Remembering Robin Johnson

—by Susan Eisenberg

At last May’s Seattle Women in Trades Fair, Vanessa Downing’s mom sat at a table filled with tributes to her daughter, who was killed June 24, 2010. Just a few months short of completing her apprenticeship with Operating Engineers Local 302, Vanessa was hit by a barge crane while welding on the Seattle waterfront.

As everyone was packing up, I was given Vanessa’s welding suit to add to the On Equal Terms installation. I had no idea what I could do. But I took the responsibility seriously, knowing how admired and beloved Vanessa was across many communities –– from Peace for the Streets by Kids from the Streets, to the Washington State Apprenticeship and Training Council. Even while going through her apprenticeship and moving from being homeless to homeowner, Vanessa remained close to the street community she’d been part of in Seattle’s University District, bringing others into apprenticeships.

When the Michigan State University Museum decided to exhibit On Equal Terms in their Main Gallery –– a large space –– it was an opportunity to expand some of the elements and add two new ones. Prompted by Vanessa’s welding suit, I am creating a tribute to tradeswomen whose deaths were work-related. Those like Vanessa and Kat Engnell of Seattle, who died in workplace accidents; like Carlyal Gittens, a leader in Vancouver’s tradeswomen community who committed suicide; and like Local 7 Ironworker Kathy Leonard of Boston who was murdered.

Please let me know of tradeswomen who should be added, even if you have only a fragment of a story. And please spread the word.

I’ve started going back to people who mentioned a death, to learn names, dates and details. One fragment was of a woman ironworker from Kenosha. I’d been told about her death on a trip to Milwaukee in January, 1999 (January –- I remember crying, my face hurt so much from the cold!). I contacted Marge Wood in Madison with the pieces of information that I’d put into a poem, “Remembering the Fire at Triangle Shirtwaist.” Marge asked the apprenticeship and labor communities in Wisconsin; and ironworker Gayann Wilkinson from Boston joined in. Soon there were eight of us searching.

First responses questioned whether such an incident had ever happened; and then Nancy Hoffman Emons came forward with her name, Robin Johnson; and then newspaper accounts were found. We learned that Robin Johnson, 37, was a pre-apprentice ironworker, with less than a month’s experience, when she was killed in the Kenosha County town of Prairie Creek, Wisconsin, September 24, 1996. She fell from the roof while installing roof decking on a windy day, leaving her husband and two children. As Ken Moore of the Wisconsin Bureau of Apprenticeship Standards explained, she was hard to find at first, because she hadn’t been in the trade long enough to have signed Ironworker apprentice papers on file. Back then, the Ironworkers “tried out” a pre-apprentice for a month and then decided whether to formalize the individual’s apprenticeship and grant one month’s credit — a practice no longer allowed.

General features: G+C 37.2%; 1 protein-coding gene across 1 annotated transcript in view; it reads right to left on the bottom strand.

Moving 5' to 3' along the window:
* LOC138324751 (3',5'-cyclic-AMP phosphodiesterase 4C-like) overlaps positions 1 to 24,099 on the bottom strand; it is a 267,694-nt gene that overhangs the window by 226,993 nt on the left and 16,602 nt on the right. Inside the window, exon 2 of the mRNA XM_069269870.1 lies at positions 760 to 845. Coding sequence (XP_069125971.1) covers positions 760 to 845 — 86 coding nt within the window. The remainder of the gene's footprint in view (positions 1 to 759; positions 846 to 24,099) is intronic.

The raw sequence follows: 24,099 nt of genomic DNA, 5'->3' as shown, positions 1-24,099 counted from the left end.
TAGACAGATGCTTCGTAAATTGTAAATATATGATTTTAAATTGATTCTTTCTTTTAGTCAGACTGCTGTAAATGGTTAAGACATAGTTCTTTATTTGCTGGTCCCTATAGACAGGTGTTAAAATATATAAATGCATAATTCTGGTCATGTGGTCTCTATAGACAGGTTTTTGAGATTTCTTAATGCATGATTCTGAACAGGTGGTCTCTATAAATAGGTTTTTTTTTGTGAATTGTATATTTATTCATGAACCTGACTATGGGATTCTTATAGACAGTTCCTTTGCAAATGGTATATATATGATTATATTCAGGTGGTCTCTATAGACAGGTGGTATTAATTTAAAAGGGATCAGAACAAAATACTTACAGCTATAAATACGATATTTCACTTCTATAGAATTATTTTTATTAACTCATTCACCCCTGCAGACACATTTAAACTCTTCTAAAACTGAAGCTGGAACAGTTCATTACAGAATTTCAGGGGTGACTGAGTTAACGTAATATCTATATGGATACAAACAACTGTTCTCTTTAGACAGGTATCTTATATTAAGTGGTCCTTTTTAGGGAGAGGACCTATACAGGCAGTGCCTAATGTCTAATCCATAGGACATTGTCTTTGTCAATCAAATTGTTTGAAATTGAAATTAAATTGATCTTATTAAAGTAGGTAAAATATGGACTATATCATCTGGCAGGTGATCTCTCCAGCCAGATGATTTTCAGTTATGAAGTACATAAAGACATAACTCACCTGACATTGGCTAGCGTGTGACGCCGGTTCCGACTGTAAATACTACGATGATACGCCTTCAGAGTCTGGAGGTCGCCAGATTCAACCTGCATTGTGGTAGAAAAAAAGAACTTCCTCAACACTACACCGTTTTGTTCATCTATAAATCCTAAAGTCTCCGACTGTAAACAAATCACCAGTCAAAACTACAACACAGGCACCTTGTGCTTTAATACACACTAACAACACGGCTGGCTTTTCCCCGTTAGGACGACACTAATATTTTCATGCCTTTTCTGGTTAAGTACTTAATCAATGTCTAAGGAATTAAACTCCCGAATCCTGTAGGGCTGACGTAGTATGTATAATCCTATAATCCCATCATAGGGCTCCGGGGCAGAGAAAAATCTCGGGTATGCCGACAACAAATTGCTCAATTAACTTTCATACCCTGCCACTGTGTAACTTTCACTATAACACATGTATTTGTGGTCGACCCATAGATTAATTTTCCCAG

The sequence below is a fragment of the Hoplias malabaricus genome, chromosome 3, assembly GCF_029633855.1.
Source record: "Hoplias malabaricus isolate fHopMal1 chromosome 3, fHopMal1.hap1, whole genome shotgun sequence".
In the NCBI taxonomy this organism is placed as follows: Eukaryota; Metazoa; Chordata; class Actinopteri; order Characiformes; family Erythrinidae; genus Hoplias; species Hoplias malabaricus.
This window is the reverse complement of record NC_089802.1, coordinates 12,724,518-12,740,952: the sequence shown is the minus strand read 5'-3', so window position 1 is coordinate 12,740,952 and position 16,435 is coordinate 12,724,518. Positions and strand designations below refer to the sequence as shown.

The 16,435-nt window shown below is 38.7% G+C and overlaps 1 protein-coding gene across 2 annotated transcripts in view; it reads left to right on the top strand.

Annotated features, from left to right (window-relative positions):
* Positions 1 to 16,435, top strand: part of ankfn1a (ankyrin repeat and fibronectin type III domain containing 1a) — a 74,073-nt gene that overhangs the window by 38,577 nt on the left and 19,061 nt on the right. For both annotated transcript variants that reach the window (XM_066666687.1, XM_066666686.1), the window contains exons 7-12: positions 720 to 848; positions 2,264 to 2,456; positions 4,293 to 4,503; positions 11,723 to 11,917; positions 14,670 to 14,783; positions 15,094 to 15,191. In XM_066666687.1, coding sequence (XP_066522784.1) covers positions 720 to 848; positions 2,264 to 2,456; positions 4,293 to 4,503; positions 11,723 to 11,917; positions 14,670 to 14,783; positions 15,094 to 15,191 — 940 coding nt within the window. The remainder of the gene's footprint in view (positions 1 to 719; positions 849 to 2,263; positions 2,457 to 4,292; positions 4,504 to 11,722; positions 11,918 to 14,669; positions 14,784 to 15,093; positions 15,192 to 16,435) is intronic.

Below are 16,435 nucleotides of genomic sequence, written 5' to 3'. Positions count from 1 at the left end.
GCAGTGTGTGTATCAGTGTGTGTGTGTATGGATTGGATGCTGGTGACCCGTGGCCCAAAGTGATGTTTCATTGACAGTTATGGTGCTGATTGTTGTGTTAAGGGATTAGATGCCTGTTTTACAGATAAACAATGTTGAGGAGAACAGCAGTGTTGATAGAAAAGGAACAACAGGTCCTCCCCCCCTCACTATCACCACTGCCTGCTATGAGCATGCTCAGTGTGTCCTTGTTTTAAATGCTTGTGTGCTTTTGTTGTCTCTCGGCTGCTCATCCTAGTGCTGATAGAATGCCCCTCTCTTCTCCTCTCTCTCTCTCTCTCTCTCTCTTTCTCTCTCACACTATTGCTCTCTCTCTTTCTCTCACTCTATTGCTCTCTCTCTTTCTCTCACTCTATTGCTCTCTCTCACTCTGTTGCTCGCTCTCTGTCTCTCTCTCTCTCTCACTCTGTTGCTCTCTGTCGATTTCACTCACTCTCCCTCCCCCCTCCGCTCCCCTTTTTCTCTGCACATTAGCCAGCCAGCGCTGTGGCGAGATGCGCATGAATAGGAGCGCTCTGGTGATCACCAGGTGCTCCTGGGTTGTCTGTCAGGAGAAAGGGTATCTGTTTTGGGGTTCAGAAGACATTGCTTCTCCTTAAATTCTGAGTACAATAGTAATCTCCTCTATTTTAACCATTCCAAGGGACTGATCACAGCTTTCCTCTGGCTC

The Michigan State University Museum is a Smithsonian Institution affiliate, so it feels particularly important that the exhibition there honors tradeswomen whose deaths were work-related, and recognizes the impact their deaths had on the tradeswomen community. The pattern of deaths reveals how much efforts to open the construction industry shares in common with other civil rights efforts.

Some of what I’ve stumbled into is harsher and more complicated and more painful than I’d anticipated. I feel almost as though — in a very familiar building — I’ve stumbled into a whole new room I didn’t know existed.

Please add in your memories of tradeswomen we’ve lost. And, if you can, please join me at the On Equal Terms opening reception in East Lansing, MI, February 5, 2012.



  1. I was honored to know Robin Johnson. Even though she was just starting out, she was concerned with her follow employees. Her tragic death happened as she was pushing for workers safety. At the time, workers were not provided safety harnesses. She was not wearing a harness at the time of her death.

    She was a phenomonal woman. She was always a go getter. She was always helping and pushing the best out of everyone. She would be pleased to know, that in some small way, she was part of furthering the advancement of women.


  2. I was a student at a school where Robin was also working as a teachers aide at the time of the accident. Her death was my first experience of having someone I knew die. She had encouraged me to be myself and embrace my individuality as a young person and I will always carry that with me. Her death came as a shock but I wasn’t surprised to hear that she had been standing up for safety in the work place. I hope that her death did something to effect change and I am glad that she is still being remembered.


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